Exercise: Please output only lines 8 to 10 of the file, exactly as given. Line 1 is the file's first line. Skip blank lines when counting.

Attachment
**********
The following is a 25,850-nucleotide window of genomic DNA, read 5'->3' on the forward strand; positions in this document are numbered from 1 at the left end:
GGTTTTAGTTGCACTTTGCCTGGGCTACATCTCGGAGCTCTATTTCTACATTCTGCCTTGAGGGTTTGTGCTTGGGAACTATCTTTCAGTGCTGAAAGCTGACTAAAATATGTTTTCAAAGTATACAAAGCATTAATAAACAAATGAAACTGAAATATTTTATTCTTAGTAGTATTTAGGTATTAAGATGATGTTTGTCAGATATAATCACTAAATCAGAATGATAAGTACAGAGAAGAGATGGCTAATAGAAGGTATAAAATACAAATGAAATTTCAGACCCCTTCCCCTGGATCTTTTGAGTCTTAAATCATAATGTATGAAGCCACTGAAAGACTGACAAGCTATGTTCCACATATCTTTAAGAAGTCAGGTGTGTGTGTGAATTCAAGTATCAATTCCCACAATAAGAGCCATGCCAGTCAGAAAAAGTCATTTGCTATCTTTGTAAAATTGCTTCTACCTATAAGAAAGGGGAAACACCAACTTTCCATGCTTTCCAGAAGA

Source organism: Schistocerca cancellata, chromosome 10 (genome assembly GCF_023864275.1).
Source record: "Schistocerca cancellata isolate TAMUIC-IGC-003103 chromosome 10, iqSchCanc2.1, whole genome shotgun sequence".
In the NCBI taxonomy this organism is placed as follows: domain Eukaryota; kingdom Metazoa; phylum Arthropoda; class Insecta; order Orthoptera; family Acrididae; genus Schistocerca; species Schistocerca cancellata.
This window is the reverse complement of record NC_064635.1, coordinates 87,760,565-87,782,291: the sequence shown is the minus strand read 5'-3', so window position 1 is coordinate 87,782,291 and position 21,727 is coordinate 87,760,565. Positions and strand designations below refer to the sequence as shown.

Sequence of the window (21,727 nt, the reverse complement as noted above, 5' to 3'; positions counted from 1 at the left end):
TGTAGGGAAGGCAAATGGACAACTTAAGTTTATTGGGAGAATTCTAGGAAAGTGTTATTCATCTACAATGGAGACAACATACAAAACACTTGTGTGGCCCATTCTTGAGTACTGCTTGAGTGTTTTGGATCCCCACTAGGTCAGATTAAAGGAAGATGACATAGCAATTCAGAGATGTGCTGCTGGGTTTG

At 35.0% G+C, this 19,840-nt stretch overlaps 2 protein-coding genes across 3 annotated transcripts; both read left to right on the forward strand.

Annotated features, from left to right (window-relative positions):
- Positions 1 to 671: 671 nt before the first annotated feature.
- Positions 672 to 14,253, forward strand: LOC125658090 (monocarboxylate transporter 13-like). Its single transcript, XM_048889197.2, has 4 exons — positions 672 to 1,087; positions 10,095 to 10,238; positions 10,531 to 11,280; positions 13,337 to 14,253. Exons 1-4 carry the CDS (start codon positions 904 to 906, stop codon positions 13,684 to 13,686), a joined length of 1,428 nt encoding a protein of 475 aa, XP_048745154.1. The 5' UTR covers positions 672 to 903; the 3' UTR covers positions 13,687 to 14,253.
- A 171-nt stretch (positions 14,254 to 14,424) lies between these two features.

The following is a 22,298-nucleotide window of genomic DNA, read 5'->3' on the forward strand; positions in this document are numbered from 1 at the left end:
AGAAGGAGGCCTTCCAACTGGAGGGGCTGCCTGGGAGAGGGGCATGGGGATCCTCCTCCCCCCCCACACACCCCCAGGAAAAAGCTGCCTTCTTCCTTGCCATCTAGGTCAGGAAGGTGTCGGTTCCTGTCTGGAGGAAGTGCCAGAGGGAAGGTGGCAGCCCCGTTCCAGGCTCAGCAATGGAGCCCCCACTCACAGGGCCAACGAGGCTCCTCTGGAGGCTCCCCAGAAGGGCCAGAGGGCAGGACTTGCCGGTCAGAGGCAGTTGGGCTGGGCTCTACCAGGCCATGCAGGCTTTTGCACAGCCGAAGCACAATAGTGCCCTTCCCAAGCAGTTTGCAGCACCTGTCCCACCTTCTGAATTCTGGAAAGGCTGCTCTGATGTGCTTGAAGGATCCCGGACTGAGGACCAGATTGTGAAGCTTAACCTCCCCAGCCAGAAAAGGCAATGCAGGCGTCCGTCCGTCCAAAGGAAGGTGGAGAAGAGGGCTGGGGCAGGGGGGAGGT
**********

TGTAGGGAAGGCAAATGGACAACTTAAGTTTATTGGGAGAATTCTAGGAAAGTGTTATTCATCTACAATGGAGACAACATACAAAACACTTGTGTGGCCCATTCTTGAGTACTGCTTGAGTGTTTTGGATCCCCACTAGGTCAGATTAAAGGAAGATGACATAGCAATTCAGAGATGTGCTGCTGGGTTTG

At 35.0% G+C, this 19,840-nt stretch overlaps 2 protein-coding genes across 3 annotated transcripts; both read left to right on the forward strand.

Annotated features, from left to right (window-relative positions):